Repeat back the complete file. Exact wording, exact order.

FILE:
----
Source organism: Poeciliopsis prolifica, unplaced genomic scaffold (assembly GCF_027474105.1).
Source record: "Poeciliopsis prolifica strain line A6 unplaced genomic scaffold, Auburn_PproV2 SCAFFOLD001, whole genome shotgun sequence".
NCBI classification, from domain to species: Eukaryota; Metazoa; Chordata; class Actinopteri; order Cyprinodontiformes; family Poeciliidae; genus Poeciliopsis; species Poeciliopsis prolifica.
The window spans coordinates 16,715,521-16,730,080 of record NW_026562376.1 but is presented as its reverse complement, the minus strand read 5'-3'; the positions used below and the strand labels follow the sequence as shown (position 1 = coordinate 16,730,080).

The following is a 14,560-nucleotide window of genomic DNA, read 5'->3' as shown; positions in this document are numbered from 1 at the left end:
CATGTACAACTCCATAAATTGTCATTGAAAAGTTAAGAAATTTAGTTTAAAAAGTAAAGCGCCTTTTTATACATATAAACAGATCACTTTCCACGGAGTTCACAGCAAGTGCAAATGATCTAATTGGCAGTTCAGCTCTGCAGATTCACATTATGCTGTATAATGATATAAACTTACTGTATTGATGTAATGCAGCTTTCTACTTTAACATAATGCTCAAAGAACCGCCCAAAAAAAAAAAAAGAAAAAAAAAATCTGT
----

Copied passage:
Source organism: Poeciliopsis prolifica, unplaced genomic scaffold (assembly GCF_027474105.1).
Source record: "Poeciliopsis prolifica strain line A6 unplaced genomic scaffold, Auburn_PproV2 SCAFFOLD001, whole genome shotgun sequence".
NCBI classification, from domain to species: Eukaryota; Metazoa; Chordata; class Actinopteri; order Cyprinodontiformes; family Poeciliidae; genus Poeciliopsis; species Poeciliopsis prolifica.
The window spans coordinates 16,715,521-16,730,080 of record NW_026562376.1 but is presented as its reverse complement, the minus strand read 5'-3'; the positions used below and the strand labels follow the sequence as shown (position 1 = coordinate 16,730,080).

The following is a 14,560-nucleotide window of genomic DNA, read 5'->3' as shown; positions in this document are numbered from 1 at the left end:
CATGTACAACTCCATAAATTGTCATTGAAAAGTTAAGAAATTTAGTTTAAAAAGTAAAGCGCCTTTTTATACATATAAACAGATCACTTTCCACGGAGTTCACAGCAAGTGCAAATGATCTAATTGGCAGTTCAGCTCTGCAGATTCACATTATGCTGTATAATGATATAAACTTACTGTATTGATGTAATGCAGCTTTCTACTTTAACATAATGCTCAAAGAACCGCCCAAAAAAAAAAAAAGAAAAAAAAAATCTGT